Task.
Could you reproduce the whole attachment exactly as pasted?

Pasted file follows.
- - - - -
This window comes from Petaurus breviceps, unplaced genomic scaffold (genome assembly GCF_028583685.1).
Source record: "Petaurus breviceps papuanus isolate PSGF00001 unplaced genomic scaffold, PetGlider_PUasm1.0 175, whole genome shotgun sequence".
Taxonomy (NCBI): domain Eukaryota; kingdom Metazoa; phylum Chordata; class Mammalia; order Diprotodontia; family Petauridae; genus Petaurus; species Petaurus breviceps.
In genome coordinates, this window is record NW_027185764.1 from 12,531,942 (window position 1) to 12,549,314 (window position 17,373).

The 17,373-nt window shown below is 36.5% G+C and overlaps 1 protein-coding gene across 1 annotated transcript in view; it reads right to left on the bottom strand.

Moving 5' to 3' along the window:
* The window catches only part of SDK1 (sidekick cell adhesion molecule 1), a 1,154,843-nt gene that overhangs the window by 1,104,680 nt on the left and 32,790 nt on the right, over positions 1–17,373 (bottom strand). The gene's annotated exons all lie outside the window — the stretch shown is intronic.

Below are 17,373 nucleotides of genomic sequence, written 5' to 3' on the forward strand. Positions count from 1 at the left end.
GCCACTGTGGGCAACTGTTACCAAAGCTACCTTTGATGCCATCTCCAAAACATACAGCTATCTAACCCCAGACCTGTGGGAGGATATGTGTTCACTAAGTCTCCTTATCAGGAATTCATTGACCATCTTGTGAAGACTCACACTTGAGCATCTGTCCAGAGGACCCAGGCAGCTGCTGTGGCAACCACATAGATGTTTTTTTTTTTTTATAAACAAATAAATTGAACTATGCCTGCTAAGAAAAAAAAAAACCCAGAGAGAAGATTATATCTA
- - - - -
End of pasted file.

This window comes from Petaurus breviceps, unplaced genomic scaffold (genome assembly GCF_028583685.1).
Source record: "Petaurus breviceps papuanus isolate PSGF00001 unplaced genomic scaffold, PetGlider_PUasm1.0 175, whole genome shotgun sequence".
Taxonomy (NCBI): domain Eukaryota; kingdom Metazoa; phylum Chordata; class Mammalia; order Diprotodontia; family Petauridae; genus Petaurus; species Petaurus breviceps.
In genome coordinates, this window is record NW_027185764.1 from 12,531,942 (window position 1) to 12,549,314 (window position 17,373).

The 17,373-nt window shown below is 36.5% G+C and overlaps 1 protein-coding gene across 1 annotated transcript in view; it reads right to left on the bottom strand.

Moving 5' to 3' along the window:
* The window catches only part of SDK1 (sidekick cell adhesion molecule 1), a 1,154,843-nt gene that overhangs the window by 1,104,680 nt on the left and 32,790 nt on the right, over positions 1–17,373 (bottom strand). The gene's annotated exons all lie outside the window — the stretch shown is intronic.

Below are 17,373 nucleotides of genomic sequence, written 5' to 3' on the forward strand. Positions count from 1 at the left end.
GCCACTGTGGGCAACTGTTACCAAAGCTACCTTTGATGCCATCTCCAAAACATACAGCTATCTAACCCCAGACCTGTGGGAGGATATGTGTTCACTAAGTCTCCTTATCAGGAATTCATTGACCATCTTGTGAAGACTCACACTTGAGCATCTGTCCAGAGGACCCAGGCAGCTGCTGTGGCAACCACATAGATGTTTTTTTTTTTTTATAAACAAATAAATTGAACTATGCCTGCTAAGAAAAAAAAAAACCCAGAGAGAAGATTATATCTA